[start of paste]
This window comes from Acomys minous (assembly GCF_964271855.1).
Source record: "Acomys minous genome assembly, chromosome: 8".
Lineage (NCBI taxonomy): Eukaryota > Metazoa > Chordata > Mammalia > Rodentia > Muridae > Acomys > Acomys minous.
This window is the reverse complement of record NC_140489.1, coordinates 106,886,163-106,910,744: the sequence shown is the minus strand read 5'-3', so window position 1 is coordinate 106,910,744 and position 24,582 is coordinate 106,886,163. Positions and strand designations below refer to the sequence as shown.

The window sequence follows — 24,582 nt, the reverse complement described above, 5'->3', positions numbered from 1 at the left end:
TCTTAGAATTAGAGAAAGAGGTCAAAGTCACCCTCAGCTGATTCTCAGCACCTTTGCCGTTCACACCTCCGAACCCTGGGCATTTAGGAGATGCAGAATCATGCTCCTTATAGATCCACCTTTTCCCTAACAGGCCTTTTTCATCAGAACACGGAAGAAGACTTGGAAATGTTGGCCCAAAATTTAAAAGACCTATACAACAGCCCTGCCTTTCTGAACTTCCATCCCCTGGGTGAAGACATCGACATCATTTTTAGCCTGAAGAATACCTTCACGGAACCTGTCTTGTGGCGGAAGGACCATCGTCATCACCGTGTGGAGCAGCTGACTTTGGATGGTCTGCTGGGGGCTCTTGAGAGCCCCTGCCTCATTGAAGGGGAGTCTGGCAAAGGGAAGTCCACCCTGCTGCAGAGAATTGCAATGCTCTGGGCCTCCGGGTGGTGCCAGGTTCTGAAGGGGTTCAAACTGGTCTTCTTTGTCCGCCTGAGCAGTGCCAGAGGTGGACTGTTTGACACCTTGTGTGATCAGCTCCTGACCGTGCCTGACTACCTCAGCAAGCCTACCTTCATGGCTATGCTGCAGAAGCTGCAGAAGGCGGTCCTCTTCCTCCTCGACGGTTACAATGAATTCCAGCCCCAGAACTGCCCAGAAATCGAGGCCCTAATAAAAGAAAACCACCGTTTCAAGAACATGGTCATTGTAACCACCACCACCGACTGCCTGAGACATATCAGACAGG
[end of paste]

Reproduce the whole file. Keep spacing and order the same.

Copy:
This window comes from Acomys minous (assembly GCF_964271855.1).
Source record: "Acomys minous genome assembly, chromosome: 8".
Lineage (NCBI taxonomy): Eukaryota > Metazoa > Chordata > Mammalia > Rodentia > Muridae > Acomys > Acomys minous.
This window is the reverse complement of record NC_140489.1, coordinates 106,886,163-106,910,744: the sequence shown is the minus strand read 5'-3', so window position 1 is coordinate 106,910,744 and position 24,582 is coordinate 106,886,163. Positions and strand designations below refer to the sequence as shown.

The window sequence follows — 24,582 nt, the reverse complement described above, 5'->3', positions numbered from 1 at the left end:
TCTTAGAATTAGAGAAAGAGGTCAAAGTCACCCTCAGCTGATTCTCAGCACCTTTGCCGTTCACACCTCCGAACCCTGGGCATTTAGGAGATGCAGAATCATGCTCCTTATAGATCCACCTTTTCCCTAACAGGCCTTTTTCATCAGAACACGGAAGAAGACTTGGAAATGTTGGCCCAAAATTTAAAAGACCTATACAACAGCCCTGCCTTTCTGAACTTCCATCCCCTGGGTGAAGACATCGACATCATTTTTAGCCTGAAGAATACCTTCACGGAACCTGTCTTGTGGCGGAAGGACCATCGTCATCACCGTGTGGAGCAGCTGACTTTGGATGGTCTGCTGGGGGCTCTTGAGAGCCCCTGCCTCATTGAAGGGGAGTCTGGCAAAGGGAAGTCCACCCTGCTGCAGAGAATTGCAATGCTCTGGGCCTCCGGGTGGTGCCAGGTTCTGAAGGGGTTCAAACTGGTCTTCTTTGTCCGCCTGAGCAGTGCCAGAGGTGGACTGTTTGACACCTTGTGTGATCAGCTCCTGACCGTGCCTGACTACCTCAGCAAGCCTACCTTCATGGCTATGCTGCAGAAGCTGCAGAAGGCGGTCCTCTTCCTCCTCGACGGTTACAATGAATTCCAGCCCCAGAACTGCCCAGAAATCGAGGCCCTAATAAAAGAAAACCACCGTTTCAAGAACATGGTCATTGTAACCACCACCACCGACTGCCTGAGACATATCAGACAGG